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Speculation is mounting as to who will be the next part-owner of Cargolux. While the front-runners have not yet been confirmed by either carrier or government, it would appear that the contest is between the Chinese HNA Group, Henan Province, Centurion Cargo and AirBridgeCargo.

Perhaps most interesting of the four is HNA Group, a highly acquisitive, globally minded, transport, logistics, finance and tourism company, which names George Soros among its investors.

Its interest in air cargo is not disputed. Last month, it bought the remaining 49% stake in Yangtze River Express, which operates some 17 freighters, from Taiwanese investors including China Airlines and a string of shipping lines, making it the cargo carrier’s 100% owner. It also bought GE’s trailer leasing and rental business in June and 49% of Turkey’s ACT cargo airline in 2011.

It has also expressed interest in Hochtief Airport in Germany and invested $1bn in General Electric’s SeaCo container leasing subsidiary. With more than 12 subsidiaries at the end of 2012, it had assets of $58bn and revenues of $20m.

In an interview with Knowledge@Wharton in February this year, chairman Chen Feng revealed the group’s global strategy: “Globalisation is the way we must go, in order to become an enterprise with world-class excellence. M&A will continue to be an important strategy for our future growth… In the future, we will keep ‘going global’.

“Currently, overseas assets and revenues account for around 10% of our group’s total. We plan to increase that to 30% to 40% in the next five to 10 years.

”We give preference to developed countries with a mature market economy mechanism, a mature legal environment and an eagerness to attract foreign capital… We also value countries that enjoy geographical advantages, like Turkey, which would help lay the foundation for our future global footprint.”

Thus, with money, a strong interest in logistics and a global strategy, the group is looking like a serious bidder for the 35% stake in Cargolux, which Qatar Airways sold to the government of Luxembourg for $117.5m at the end of last year.

Meanwhile, China’s central province of Henan is also said to be interested. It has a population of about 94 million people and is also home to Zhengzhou airport, which has lofty ambitions in the air cargo arena.

Already served by airlines such as AirBridgeCargo, UPS, Cathay Pacific and Yangtze River, Zhengzhou’s cargo volumes grew 47% last year and it has plans for its economic zone to become an international aviation and logistics centre. But its main attraction for carriers is the nearby smartphone production centre for Hon Hai Precision Industry – Foxconn – which accounted for 95% of the airport zone’s value-added industrial output last year. Zhengzhou aims to handle 500,000 tons a year by 2020 and local media are already comparing the airport, perhaps over-excitedly, with Memphis International.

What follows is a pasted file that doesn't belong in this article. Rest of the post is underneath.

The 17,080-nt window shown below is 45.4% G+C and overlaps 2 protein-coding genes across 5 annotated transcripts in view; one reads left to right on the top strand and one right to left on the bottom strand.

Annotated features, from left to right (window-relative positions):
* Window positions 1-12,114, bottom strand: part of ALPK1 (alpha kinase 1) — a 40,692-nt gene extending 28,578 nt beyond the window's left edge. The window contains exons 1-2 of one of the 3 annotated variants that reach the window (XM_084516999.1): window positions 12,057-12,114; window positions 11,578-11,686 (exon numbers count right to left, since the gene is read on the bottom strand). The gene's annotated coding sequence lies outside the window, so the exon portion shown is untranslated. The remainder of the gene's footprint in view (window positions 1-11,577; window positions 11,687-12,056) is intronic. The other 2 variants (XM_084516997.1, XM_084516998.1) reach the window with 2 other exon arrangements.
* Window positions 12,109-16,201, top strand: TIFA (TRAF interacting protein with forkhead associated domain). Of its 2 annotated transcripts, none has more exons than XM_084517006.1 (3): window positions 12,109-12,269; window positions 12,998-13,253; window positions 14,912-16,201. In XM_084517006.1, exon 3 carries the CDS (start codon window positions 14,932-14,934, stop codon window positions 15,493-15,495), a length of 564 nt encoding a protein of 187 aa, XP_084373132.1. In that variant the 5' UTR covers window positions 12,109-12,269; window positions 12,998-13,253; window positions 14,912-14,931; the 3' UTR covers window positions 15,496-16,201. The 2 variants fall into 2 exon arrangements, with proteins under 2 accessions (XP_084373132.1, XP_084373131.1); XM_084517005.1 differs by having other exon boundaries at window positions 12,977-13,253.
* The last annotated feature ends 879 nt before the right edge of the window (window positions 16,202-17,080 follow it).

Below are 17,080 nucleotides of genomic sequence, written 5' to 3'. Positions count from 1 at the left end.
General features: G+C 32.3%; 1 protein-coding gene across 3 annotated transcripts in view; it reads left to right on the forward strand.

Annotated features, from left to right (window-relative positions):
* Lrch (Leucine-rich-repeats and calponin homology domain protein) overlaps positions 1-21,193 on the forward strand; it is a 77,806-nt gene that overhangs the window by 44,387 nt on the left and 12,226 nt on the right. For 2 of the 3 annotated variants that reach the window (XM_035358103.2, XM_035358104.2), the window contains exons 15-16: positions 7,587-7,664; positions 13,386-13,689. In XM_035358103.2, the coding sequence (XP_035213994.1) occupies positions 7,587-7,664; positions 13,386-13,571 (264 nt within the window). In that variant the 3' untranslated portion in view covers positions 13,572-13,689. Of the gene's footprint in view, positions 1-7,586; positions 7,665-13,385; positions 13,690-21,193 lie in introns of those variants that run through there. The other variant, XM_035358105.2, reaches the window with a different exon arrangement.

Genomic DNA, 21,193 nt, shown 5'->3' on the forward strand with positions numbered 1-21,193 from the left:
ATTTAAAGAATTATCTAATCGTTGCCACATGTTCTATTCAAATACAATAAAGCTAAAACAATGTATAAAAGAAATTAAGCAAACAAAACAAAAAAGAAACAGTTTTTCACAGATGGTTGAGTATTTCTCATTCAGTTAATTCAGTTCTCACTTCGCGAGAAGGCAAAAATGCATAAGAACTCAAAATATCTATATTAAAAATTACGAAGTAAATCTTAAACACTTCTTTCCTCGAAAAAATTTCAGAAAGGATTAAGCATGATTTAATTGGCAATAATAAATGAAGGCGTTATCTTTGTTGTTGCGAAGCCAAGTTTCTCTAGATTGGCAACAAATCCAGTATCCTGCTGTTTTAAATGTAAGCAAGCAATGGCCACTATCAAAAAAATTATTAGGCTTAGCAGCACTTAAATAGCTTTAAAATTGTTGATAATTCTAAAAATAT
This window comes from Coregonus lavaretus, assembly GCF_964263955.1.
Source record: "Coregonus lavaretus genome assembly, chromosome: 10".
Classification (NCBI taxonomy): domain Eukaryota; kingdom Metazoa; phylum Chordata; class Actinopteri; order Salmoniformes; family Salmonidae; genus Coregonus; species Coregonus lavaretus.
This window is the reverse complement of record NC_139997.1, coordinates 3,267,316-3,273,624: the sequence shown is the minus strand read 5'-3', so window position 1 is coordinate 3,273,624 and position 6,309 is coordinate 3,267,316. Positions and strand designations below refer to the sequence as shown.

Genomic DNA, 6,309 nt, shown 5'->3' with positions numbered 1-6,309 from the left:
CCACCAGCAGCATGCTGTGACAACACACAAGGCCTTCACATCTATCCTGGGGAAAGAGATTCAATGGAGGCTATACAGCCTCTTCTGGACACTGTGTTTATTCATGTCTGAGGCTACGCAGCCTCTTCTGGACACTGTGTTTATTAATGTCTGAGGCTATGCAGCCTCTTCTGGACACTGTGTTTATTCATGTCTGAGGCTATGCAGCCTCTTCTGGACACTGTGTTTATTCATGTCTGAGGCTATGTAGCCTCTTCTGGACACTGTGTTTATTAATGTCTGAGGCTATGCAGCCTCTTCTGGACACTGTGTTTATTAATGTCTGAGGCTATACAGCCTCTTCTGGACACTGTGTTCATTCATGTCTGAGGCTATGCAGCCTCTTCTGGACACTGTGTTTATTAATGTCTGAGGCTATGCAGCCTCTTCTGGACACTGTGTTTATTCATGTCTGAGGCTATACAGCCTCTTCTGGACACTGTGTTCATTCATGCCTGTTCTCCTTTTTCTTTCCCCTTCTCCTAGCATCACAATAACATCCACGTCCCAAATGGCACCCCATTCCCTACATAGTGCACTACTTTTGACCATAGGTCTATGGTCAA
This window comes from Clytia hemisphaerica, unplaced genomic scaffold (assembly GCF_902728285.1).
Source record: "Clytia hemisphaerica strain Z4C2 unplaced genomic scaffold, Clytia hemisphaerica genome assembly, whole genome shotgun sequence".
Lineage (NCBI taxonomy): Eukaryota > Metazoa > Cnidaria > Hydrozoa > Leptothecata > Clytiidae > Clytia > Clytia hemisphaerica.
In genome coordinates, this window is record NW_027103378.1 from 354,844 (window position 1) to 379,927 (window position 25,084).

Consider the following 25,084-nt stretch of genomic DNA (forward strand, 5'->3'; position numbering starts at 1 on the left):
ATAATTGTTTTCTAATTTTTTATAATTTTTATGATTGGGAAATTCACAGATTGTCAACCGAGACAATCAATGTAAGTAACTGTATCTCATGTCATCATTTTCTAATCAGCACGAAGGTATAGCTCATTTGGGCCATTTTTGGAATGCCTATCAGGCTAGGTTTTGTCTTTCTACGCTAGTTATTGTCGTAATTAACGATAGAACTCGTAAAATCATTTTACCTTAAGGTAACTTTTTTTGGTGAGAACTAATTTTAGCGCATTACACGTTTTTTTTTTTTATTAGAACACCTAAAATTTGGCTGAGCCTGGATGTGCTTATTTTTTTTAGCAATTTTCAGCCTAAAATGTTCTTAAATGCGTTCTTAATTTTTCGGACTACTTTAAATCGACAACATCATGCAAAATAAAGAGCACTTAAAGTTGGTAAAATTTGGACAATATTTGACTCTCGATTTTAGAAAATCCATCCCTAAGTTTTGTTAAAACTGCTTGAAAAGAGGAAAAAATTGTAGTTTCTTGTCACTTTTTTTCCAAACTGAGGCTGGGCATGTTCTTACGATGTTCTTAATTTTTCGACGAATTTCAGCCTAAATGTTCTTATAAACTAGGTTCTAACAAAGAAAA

While Henan is said to be one of the less-developed provinces in China, its 2011 GDP was $427bn, or $3,611 per capita. However, despite its logistics desires, the strategic reasoning behind acquiring a stake in Cargolux is not altogether clear.

In the US, Centurion Cargo has been named as a bidder and is thought to be still in the running. The Miami-based airline has a history of acquisitions under its belt. In 2008, it acquired the assets of bankrupt Trade Winds Airlines, followed by  logistics business Lynx Global in 2009. In 2010, it bought Arrow Air Cargo and revealed its interest in Europe by launching a service the following year between Miami and Amsterdam to take advantage of the flower trade. As well as perishables, it carries electronics, car parts and telecoms equipment. It already operates to Luxembourg and in March this year signed a deal with Cargolux for a wet-leased 747-400F.

Although it would appear a good strategic fit, there are questions over whether Centurion would have the finance available to buy the Cargolux shares. Last year was a “bad year” said founder and chairman Alfonso Rey as the company broke even with revenues of $750m.

The final contender is AirBridgeCargo (ABC), which as has been widely reported, is opening a Luxembourg office. The biggest question mark over this potential deal is whether the airline, or its parent, Volga Dnepr Group, has the finance for it. After the AirCargo Germany debacle and a series of relatively poor results, the group may not be in a position to cash in on Cargolux’s traffic rights and market position.

One senior market player said: “What it could do is to try to get the Luxembourg government to agree a share swap between ABC and Cargolux, some kind of cross-ownership where there is no cash involved.”

Whether the Luxembourg government would agree to that is another question. The race is on – but it is likely to be a case of cash versus strategy for the seller of the stake.

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